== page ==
I spent the morning watching J's kids and then R (J's husband) came home to work and watched the kids in the afternoon. Watching young kids (2 and 3) makes me realize how little I know about kids and how to play with them. lol It doesn't really come naturally to me like it does for some people (I think B is a natural though!). J was upstairs in bed and I kept thinking that she was probably laughing at it all. :) I know it's different when you raise them from birth though so hopefully I will be a pro like J by that point!

Tomorrow morning is another NST. Hopefully they will just send us home this time so we're not stuck and L&D for monitoring for so long again! (Unless it's the real deal, of course!)

Monday, November 24, 2008

Another trip to labor and delivery

Well, today was basically a repeat from Friday, so if you would like an update, just go back and re-read that post. :)

We went for the non-stress test again and J was having regular contractions. They weren't consistent, however, like they were Friday. The nurse took the print out of all the contractions to the doctor to review when we were done based on her criteria and she came back and surprisingly said, "OK, the doctor says you are good to go!" I think we both expected they would say we needed to go to labor and delivery again so we asked her some questions about it. She gave us an explanation of why they were going to send us home that ended in "...since you're 36 weeks tomorrow, you just can wait to go into labor." We just turned 34 weeks yesterday! We pointed out the error and she went back to the doctor who THEN said, yes we need to be monitored in that case. So on we went again to labor and delivery.

J was hooked up to the monitors there from 10:30 to about 5. The contractions were pretty frequent, big and consistent, though J wasn't in any pain. Doctors/nurses kept asking if she was in pain given the size of the contractions on the print out and she surprised them every time saying no. They hooked her up to an IV this time but the ongoing fluids really didn't make a difference. They gave her a shot of the medicine to keep the contractions at bay, but that didn't make much of a difference either. Kenna was breech today, so if J really went into active labor, it would have meant a c-section. Given the consistency and size of the contractions we all thought for sure that she would be more dilated when they checked and that would mean heading in for a c-section tonight. Well, they checked her 2 (3?) times today and she hadn't changed at all! She is still at 2-3 cm. So, the contractions are pretty strong, but they are just that - contractions that aren't causing active labor. Because of that, there is no need for an immediate c-section. They also didn't need to keep her there any longer because she wasn't progressing yet. The doctor sent her home with pills to keep contractions down if they get intense. If, after she takes them, the contractions are still painful and intense, then she is to call. So at this point, they are more conservative with when to call since they have monitored her so much already. Even if she hits 6 contractions in an hour, she doesn't need to call unless they FEEL different, since we know that this current level isn't changing her cervix.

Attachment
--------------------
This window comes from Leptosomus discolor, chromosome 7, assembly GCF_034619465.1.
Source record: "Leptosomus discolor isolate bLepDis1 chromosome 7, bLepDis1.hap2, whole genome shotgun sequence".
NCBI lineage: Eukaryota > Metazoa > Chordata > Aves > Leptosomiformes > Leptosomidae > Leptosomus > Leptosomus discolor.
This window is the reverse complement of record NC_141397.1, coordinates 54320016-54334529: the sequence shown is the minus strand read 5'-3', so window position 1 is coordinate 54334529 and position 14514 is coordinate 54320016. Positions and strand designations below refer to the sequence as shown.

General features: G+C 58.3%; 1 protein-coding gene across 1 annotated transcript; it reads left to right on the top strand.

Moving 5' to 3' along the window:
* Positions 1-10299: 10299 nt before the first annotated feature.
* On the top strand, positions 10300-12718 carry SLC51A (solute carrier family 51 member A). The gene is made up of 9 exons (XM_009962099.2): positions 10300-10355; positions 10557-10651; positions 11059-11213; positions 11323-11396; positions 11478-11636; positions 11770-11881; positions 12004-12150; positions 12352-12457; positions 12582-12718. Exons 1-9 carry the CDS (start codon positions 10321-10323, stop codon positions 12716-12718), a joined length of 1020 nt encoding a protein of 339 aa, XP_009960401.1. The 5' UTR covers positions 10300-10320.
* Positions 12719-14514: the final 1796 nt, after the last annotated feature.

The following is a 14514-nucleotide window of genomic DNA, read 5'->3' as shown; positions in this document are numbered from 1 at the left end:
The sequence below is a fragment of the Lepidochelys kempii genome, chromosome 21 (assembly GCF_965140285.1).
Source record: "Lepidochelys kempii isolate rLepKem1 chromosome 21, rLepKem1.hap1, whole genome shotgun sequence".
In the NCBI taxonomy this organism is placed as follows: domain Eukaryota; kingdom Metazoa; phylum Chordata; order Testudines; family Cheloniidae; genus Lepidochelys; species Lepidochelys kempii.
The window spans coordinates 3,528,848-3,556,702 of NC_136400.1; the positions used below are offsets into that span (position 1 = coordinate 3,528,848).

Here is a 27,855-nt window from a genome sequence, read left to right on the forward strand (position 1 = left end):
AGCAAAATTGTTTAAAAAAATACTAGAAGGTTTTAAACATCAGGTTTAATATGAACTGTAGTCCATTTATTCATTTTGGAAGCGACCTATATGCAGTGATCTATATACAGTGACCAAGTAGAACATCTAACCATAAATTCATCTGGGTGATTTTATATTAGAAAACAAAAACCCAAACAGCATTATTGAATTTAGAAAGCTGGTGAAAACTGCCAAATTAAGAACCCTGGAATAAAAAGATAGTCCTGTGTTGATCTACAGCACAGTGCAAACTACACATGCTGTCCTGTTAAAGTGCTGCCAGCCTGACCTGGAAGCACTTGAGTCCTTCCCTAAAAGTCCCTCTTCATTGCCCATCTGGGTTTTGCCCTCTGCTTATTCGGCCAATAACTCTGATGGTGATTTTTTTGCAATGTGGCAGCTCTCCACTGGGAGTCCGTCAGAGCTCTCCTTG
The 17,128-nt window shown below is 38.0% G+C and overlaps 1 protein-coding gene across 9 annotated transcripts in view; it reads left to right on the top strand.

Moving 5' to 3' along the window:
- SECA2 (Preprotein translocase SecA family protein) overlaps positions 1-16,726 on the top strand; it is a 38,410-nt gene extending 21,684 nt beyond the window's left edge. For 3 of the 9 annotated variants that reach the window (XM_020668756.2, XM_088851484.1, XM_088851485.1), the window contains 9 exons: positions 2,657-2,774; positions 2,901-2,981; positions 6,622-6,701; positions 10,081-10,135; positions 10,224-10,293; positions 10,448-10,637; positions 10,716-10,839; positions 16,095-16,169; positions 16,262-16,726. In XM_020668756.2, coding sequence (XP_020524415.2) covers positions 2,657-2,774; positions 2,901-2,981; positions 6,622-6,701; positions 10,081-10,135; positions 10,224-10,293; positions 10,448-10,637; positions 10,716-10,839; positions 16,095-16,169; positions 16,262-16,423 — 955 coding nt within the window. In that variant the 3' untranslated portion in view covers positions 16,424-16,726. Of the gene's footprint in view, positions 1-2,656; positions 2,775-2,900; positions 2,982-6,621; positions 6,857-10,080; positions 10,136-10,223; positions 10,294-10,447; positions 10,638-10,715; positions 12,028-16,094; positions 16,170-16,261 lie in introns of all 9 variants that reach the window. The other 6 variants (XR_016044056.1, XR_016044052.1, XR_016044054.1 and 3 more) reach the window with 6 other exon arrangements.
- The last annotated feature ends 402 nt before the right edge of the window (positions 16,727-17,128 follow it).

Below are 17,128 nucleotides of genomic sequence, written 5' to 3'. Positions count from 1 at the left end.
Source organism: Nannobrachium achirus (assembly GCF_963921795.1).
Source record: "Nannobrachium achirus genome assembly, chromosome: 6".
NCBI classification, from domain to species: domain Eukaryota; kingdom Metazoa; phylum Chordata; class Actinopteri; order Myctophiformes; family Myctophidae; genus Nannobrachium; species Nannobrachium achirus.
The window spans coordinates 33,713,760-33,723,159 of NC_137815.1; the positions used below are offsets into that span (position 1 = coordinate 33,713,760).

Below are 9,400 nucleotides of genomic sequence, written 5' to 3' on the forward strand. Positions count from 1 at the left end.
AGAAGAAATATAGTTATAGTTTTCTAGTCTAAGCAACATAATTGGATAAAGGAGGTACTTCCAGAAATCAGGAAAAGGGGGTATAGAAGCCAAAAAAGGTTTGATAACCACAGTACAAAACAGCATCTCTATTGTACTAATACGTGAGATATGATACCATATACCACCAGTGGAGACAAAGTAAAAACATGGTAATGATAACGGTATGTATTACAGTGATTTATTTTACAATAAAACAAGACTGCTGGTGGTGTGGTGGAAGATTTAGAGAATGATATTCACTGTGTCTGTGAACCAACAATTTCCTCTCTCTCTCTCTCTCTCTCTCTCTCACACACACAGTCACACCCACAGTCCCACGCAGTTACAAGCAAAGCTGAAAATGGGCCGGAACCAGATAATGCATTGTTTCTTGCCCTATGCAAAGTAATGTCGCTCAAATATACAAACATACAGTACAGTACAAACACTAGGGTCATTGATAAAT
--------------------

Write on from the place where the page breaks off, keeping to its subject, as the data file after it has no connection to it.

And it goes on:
One nice thing about today is that our OB was the doctor on call at triage! It was sort of comforting to see her there because she is super nice and I like her a lot. If we were going to have a c-section, it would have been great to have her there to do it. We also figured that since she knows us well at this point, she would be the most likely candidate of anyone to let an extra person in the delivery room. Our OB said she would have J on bedrest to 36 weeks instead of 35 weeks like the other doctor told us. If J is still pregnant when we hit 35 weeks we'll have to figure out whose advice we are to follow. The OB said different doctors have different opinions.

I guess at this point we could realistically go another week or maybe even two. I think there is a decent possibility of making it to next Monday but I can't imagine much more than that given all these contractions. I actually think that J's water will break soon, but that's just a hunch.

Thanks so much for all the kind comments and "hugs" from my last post. It is so nice to know people do understand out there! Today was not as scary because I knew the drill and wasn't in shock. These L&D trips make for long days, but now that I know what to expect and a little more about how labor works, I feel better. My personal hope is to make it to Dec 1 so we are 35 weeks and then not much longer so that J's life doesn't have to be turned upside down much more. It's really a burden to her and her family for her to be on bedrest since she has two small kids to be concerned about. 35 weeks would be a great compromise between the babies being healthier and J not being stuck in bed forever. :) In the meantime, please pray Kenna heads back down again!

Sunday, November 23, 2008

We made it to 34 weeks!

Well, here we are, we made it to 34 weeks and we haven't been back to labor & delivery this weekend. J is having 1-5 contractions per hour still and has not hit the 6 contractions per hour threshold necessary to call and see about going in. So what does this mean? How soon will the babies come? No clue.